My family is convinced that my uncle was indirectly responsible for her death. I never knew if he internally mourned his mother's death. My uncle did, however, praise his mother in an intimate discussion I once had with him after her death. He told me that if only his mother were alive, he would have been much better off. Perhaps he feared that reflecting and lamenting would induce a guilty "conscience" in him. But since he had already turned his face away from conscience, he wasn't prepared to turn back. What could he turn to?
His extended family. A helpless alcoholic, he sold the house he inherited from his mother. His sister, who was also abused by him, left for the US. Despite her precarious life, she never failed to send portions of her income to her older brother, and his two children, among other relatives; she still does. After all her brother had inflicted on her and her mother, and even on himself, she is still admirably supportive and loving of her family. In her I see the epitome of filial devotion.
Even then, however, money sublimated into thin air, and despite his careless spending habits, he was still welcome in the homes of his family for meals. That was of course, until he began stealing from some of them, or being excessively rude if he wasn't satisfied with the amount of money he was given when he left. He often came to us – my immediate family - during our visits to Ethiopia for the same purpose. I was too young to understand his situation then and what was best for him.
Looking back, I recognize that there was something flawed about the manner in which the family dealt with him. The way I see it, bearing in mind that some of my relatives would object to my view, the only "charity" that he was given, besides occasional meals, was in the form of money; even this eventually ceased for personal reasons. I never once saw them attempt to better his situation in a long-term respect; or help him change by introducing him to religion for example. I certainly don't know what the exact remedy would have been, but can aver that there was a remedy.
He could have been redeemed if his family had shown him unwavering concern and unconditional love. By giving him money and feeding him once in a while, they probably felt as though they were fulfilling their duty as family and thus momentarily relieved their conscience. In retrospect, I feel that they were only delaying, or perhaps even accelerating, his death. This, I have found, is the underlining difference between familial love and duty. One's sense of duty can be relinquished, but familial love is unconditional and absolute.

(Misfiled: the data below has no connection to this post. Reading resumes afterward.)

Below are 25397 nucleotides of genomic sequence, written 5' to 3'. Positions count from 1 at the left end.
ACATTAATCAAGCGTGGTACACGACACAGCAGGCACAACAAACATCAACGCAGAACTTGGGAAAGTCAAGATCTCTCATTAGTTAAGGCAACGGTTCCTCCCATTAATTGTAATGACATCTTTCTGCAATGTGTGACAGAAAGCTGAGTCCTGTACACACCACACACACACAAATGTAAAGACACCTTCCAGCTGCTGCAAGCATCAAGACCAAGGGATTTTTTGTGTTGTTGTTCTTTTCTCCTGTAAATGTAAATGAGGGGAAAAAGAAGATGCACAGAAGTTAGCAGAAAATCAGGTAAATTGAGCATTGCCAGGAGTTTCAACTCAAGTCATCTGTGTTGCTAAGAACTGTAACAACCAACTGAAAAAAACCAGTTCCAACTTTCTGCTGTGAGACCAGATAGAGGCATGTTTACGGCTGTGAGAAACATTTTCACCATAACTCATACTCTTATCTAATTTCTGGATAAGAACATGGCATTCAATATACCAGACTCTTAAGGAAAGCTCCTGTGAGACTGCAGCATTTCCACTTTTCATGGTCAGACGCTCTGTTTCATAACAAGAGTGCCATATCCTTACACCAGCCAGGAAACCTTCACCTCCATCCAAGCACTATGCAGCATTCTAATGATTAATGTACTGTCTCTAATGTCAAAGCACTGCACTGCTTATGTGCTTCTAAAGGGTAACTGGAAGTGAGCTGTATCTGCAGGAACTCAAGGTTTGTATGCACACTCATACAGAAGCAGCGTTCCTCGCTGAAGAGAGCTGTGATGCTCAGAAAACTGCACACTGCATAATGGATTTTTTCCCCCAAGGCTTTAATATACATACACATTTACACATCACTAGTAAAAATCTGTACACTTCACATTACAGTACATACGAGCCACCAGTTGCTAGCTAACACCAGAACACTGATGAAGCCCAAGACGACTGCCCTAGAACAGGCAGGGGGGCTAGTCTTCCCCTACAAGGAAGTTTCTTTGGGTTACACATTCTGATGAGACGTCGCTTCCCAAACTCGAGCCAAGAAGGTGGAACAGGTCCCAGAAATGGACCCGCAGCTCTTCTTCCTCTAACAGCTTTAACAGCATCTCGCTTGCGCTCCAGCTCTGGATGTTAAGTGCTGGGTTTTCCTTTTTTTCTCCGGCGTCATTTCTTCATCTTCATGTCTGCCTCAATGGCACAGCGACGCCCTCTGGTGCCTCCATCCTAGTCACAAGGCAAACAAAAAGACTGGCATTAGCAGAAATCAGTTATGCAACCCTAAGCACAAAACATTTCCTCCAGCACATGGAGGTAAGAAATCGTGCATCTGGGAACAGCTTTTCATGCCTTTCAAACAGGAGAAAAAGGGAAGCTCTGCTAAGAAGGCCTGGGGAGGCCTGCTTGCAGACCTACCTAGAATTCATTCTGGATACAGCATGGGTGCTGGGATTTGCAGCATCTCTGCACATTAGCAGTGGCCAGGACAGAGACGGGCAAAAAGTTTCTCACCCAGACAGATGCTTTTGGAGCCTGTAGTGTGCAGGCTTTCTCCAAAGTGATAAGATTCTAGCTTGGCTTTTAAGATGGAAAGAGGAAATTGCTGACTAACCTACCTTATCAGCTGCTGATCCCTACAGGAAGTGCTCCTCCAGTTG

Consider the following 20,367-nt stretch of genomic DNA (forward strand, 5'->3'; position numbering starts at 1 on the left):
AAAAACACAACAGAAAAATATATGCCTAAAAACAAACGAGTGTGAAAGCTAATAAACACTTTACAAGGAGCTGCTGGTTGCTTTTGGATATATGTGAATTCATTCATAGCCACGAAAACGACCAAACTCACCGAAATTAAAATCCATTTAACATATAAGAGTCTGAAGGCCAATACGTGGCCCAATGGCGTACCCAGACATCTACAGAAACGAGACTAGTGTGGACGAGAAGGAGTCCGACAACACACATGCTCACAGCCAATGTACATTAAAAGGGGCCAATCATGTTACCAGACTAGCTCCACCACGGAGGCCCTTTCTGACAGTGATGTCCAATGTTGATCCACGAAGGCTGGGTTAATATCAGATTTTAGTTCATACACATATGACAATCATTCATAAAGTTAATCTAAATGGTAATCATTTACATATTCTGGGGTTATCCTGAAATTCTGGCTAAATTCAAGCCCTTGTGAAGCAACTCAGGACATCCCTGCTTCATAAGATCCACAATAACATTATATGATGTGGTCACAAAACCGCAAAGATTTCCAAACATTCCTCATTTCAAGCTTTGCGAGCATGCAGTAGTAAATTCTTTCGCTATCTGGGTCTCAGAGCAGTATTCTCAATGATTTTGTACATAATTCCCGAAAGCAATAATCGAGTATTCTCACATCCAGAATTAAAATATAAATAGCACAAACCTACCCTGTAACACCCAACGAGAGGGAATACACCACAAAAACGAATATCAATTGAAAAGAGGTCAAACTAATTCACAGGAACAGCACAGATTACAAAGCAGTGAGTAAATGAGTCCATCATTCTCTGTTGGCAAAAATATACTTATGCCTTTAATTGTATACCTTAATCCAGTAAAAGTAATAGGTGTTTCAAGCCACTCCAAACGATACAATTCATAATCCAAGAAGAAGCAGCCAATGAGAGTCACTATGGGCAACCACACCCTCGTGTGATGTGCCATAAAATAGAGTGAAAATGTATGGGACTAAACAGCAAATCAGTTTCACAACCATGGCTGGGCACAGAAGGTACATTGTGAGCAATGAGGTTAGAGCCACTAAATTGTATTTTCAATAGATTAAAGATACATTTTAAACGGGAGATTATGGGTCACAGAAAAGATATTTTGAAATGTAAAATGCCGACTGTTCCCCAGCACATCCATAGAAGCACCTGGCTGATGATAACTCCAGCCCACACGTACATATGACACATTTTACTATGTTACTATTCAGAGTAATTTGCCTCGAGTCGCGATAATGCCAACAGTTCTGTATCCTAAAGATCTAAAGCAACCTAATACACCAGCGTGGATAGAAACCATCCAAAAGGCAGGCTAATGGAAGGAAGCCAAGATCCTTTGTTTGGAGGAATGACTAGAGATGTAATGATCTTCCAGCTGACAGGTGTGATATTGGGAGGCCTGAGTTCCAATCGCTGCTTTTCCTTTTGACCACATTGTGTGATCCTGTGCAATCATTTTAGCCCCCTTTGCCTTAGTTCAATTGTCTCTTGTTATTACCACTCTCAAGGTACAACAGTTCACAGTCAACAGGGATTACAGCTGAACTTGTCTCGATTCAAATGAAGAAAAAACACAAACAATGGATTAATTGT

Inscrutability is a beautiful thing. I saw this through my uncle. I could never deduce whether the stories he told us to receive money were entirely fabricated, or a slight distortion of the truth. Moreover, I was always anxious to know for how long remorse would delay replacing the withdrawal of his conscience. In other words, when, if ever, would he begin feeling guilty for his state of being and behavior. Maybe he did, and we never knew about it. This makes him all the more mysterious.
My uncle died at the age of 52. The entire family in Ethiopia was present at his funeral, including his sister from the US. I personally was not able to attend the funeral. To me, however, he had committed suicide ages before; before he became HIV positive, and even before his mother's death. The knell sounded when he turned away from his conscience; when he put its hands off harshly.
And hence this is the understanding that I have come to: The role of family in my late uncle's life, or in anyone's life for that matter, should have been and is to conceive that any man can be helpless at some stage in his life, but never hopeless. This notion can only be realized if one's sense of familial duty transcends to familial love.